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  • Writer's pictureCraig Drabyk

The History of the Electrician: Powering a New Industry in America

The Electrician (ca. 1923), Retrieved from the Library of Congress

As groundbreaking new inventions like the electric generator, the electric motor, and the incandescent light bulb were introduced in the late 1800s, there was a growing need to construct, install, maintain, and repair the electrical systems that would power these technologies. With electricity still in its infancy, where would the workforce for this budding new industry come from?

Beginning with Thomas Edison’s construction of the Pearl Street Generating Station in New York City in 1882, the demand for labor expanded rapidly. Early power transmission pioneers recruited engineers, scientists, and linemen from the electrical telegraph trade to build their systems, and many other workers began to seek out electrical work as a promising new trade.

Formalized training for electricians was scarce during this era. Though some companies did provide training, most of these programs were quite modest. A few vocational schools began offering electrical training courses, but they were few and far between. To make matters worse, the work was hard, the pay was low, and safety standards for this dangerous profession were abysmal. In some areas, the mortality rate reached as high as one out of every two workers.

A pivotal moment for electrical workers arrived at the 1890 St. Louis Exposition, where linemen and wiremen from across the nation assembled to construct the convention’s electrical exhibits. This convergence of tradesmen led to the formation of the International Brotherhood of Electrical Workers (IBEW) in 1891. By the late 1890s, many IBEW local unions had initiated informal apprenticeship programs, and in 1900, the IBEW convention officially called for the establishment of formal, standardized apprenticeship programs across all locals.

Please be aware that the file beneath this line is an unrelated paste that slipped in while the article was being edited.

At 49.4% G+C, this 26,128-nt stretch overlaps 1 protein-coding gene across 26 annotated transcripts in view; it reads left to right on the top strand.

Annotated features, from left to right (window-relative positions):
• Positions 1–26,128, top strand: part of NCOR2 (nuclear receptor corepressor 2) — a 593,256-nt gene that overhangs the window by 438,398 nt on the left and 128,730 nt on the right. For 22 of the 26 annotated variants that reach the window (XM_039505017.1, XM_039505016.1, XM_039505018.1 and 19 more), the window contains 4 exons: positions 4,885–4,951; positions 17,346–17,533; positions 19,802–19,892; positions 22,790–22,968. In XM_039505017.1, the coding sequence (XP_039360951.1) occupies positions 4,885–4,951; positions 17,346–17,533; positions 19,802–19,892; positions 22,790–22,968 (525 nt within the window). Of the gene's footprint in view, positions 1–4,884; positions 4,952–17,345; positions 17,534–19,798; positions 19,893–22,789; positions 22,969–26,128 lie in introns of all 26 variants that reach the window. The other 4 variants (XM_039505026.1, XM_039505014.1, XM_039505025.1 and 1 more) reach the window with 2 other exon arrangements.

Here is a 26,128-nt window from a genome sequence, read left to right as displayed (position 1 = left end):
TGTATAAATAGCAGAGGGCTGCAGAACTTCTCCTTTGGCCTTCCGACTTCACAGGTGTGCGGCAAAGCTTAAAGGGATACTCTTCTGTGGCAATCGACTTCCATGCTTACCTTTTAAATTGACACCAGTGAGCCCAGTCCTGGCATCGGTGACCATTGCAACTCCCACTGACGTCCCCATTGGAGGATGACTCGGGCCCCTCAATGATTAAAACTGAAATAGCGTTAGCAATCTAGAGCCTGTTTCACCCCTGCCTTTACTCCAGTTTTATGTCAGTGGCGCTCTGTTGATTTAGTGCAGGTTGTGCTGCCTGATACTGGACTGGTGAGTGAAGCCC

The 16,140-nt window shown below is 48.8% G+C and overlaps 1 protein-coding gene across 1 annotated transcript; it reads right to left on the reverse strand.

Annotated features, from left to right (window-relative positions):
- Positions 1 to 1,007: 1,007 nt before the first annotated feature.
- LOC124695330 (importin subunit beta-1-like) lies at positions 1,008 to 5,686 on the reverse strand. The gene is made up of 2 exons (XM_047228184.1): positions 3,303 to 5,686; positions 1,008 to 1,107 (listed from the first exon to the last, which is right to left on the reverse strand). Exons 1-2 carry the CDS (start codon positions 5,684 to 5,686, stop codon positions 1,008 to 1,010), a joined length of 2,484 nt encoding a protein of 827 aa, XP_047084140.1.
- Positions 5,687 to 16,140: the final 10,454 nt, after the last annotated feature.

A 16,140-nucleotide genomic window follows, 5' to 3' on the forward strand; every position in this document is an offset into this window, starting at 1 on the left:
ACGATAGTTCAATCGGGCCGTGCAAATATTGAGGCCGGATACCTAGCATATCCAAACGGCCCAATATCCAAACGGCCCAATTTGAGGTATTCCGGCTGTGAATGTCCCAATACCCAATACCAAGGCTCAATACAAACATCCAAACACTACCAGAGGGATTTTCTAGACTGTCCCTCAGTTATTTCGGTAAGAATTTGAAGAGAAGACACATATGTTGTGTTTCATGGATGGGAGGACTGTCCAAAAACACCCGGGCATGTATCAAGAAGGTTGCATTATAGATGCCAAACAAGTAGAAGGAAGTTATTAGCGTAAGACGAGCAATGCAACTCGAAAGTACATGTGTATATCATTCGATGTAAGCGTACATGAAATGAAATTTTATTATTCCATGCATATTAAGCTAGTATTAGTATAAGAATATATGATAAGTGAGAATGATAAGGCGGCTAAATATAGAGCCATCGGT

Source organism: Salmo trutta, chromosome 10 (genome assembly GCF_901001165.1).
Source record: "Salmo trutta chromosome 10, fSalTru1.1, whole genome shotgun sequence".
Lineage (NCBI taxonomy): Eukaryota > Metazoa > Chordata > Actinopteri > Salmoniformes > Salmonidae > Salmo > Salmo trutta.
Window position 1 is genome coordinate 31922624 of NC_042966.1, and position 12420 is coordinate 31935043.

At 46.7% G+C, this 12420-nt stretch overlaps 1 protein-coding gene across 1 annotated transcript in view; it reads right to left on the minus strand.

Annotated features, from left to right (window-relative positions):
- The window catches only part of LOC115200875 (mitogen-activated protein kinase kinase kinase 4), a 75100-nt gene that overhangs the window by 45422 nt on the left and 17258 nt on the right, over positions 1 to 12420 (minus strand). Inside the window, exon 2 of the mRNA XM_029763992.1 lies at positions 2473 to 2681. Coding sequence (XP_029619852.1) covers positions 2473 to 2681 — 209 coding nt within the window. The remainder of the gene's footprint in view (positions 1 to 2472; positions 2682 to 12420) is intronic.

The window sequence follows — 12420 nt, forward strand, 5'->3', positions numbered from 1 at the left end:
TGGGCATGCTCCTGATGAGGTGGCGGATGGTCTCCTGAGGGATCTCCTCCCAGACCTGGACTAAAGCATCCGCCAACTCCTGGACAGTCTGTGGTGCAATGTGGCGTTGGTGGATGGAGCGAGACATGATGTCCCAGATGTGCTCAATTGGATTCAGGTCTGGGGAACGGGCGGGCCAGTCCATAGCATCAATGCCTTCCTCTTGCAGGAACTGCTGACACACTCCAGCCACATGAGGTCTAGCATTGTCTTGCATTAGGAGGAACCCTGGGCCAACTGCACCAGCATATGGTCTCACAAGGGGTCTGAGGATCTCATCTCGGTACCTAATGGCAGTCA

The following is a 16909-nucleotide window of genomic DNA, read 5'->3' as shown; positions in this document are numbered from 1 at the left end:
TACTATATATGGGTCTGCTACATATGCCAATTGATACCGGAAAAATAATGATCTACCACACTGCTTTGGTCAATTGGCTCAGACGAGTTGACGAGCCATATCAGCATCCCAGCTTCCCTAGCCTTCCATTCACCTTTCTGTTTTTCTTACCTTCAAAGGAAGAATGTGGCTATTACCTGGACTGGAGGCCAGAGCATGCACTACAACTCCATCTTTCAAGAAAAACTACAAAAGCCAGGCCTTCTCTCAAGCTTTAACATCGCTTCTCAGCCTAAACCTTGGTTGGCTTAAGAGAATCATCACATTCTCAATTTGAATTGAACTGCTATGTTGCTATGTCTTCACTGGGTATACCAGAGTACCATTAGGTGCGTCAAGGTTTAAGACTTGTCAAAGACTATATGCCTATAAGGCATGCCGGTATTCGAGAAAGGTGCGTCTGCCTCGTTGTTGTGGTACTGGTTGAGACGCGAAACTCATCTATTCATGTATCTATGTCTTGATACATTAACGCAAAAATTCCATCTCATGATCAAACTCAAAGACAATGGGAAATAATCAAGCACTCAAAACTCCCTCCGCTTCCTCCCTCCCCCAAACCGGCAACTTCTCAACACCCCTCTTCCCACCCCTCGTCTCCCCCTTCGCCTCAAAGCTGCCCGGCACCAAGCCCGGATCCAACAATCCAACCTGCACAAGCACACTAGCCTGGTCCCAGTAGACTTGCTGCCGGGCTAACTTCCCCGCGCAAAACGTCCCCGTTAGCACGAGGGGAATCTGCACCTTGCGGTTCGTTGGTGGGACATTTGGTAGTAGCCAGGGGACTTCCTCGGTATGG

Around the same time, private correspondence courses providing electrical training began to crop up. In larger cities, public high schools started offering evening classes. Over time, as the industry boomed and more and more workers entered the electrical field, the demand for higher safety and competency standards gained momentum. By the 1930s, some cities and states began to pass the first laws requiring electricians to have basic training and obtain a license to perform electrical work, marking a significant step towards professionalization and safety in the industry.

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